In a Wednesday television interview — his first in-depth Q&A since announcing his re-election plans — Mayor Vincent C. Gray offered his most explicit apology for his troubled 2010 campaign.

“I didn’t do anything,” Gray told WUSA-TV reporter Bruce Johnson. “At the same time, I want to apologize to people about the campaign. I can’t apologize for what other people did. But it was the Vincent Gray campaign, I understand that.”

The apology was aired at the top of WUSA’s (Channel 9) 5 p.m. newscast Wednesday, and further excerpts from the lengthy interview were set to air on broadcasts later in the day. Gray granted the interview just days before he formally kicks off his re-election campaign with a rally Saturday at a community center in Southeast Washington.

His remarks Wednesday repeated several earlier comments he’s made about the campaign missteps, including claims that he was too busy doing his job as D.C. Council chairman to keep a close eye on campaign doings. An ongoing federal investigation has resulted in guilty pleas to federal charges from several campaign associates, including a close confidant who had played key roles in Gray’s earlier campaigns.

But Wednesday was the first time Gray tendered a public apology for the wrongdoing: “The things that happened in my campaign, you know, were painful, they were embarrassing to me,” he said. “They were things that I wish hadn’t happened and I’m sorry that those things happened.”

After his sudden decision to seek re-election in December, Gray was initially defiant in addressing questions about what had happened in 2010.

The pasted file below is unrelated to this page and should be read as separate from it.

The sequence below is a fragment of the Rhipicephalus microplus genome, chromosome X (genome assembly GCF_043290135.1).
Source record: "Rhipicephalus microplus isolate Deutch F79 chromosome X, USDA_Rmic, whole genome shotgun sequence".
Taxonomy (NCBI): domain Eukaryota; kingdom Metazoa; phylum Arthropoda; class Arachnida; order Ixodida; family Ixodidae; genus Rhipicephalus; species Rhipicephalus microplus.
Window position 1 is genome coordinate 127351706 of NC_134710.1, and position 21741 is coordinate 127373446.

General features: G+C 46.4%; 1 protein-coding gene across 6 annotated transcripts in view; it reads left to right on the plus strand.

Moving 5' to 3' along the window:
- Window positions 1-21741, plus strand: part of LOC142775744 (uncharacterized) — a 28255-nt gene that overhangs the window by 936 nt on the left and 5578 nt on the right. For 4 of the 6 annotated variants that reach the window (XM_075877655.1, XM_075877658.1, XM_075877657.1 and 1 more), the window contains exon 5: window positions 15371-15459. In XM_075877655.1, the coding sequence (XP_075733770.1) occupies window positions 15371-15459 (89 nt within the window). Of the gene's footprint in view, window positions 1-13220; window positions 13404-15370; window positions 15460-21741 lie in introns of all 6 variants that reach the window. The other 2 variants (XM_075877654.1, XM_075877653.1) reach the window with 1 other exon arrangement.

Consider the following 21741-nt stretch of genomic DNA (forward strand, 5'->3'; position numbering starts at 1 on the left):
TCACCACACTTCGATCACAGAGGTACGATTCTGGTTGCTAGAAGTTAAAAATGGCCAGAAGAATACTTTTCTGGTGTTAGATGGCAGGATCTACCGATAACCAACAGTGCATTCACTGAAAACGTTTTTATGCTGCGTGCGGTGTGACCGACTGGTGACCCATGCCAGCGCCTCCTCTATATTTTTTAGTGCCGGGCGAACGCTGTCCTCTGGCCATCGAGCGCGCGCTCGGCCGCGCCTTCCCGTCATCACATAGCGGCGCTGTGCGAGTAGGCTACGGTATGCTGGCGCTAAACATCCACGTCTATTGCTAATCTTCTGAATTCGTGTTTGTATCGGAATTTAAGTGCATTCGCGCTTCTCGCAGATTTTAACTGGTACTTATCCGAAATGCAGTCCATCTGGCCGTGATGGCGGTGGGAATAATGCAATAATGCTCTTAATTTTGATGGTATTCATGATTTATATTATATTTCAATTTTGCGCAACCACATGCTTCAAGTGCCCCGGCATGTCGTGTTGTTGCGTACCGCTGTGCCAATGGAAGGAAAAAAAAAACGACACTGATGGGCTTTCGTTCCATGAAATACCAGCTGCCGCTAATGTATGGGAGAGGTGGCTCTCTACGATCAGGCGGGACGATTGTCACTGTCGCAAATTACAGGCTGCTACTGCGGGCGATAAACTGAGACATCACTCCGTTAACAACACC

“I’ve said what I’ve said, I’ve said it repeatedly, and, you know what? There’s no end to that,” he said on Dec. 3. “I probably could have avoided all of this by not even getting into this race at this stage. . . . 2010 is now getting ready to be four years ago, okay? And I want to talk about what happens going forward in 2014.”

The portions of the Channel 9 interview aired thus far, despite the softer touch, do not include further explanations of his knowledge of the illegal schemes laid out by prosecutors. Nor did they lay out to what extent Gray has cooperated with federal investigators.

Gray campaign manager Chuck Thies said Wednesday that Gray “is emphasizing … his apology is deep and heartfelt, and he needs to turn the page.”

Thies said he is confident the public is not overly concerned about the unresolved questions over Gray’s knowledge of or participation in any wrongdoing: “Certainly there are some journalists who care about the past, and if the mayor has to emphasize that he’s deeply sorry about 2010, then it’s necessary that he do that.”

He added, “The mayor is by no means taking responsibility for other people’s misdeeds. What the mayor is doing is he is apologizing for the pain the 2010 campaign caused, the embarrassment it provided to the District. He wants people to understand he’s sorry … even [for] the aspects over which he has no control.”

Additional portions of the interview are set to air at 7 p.m. and 11 p.m. Wednesday.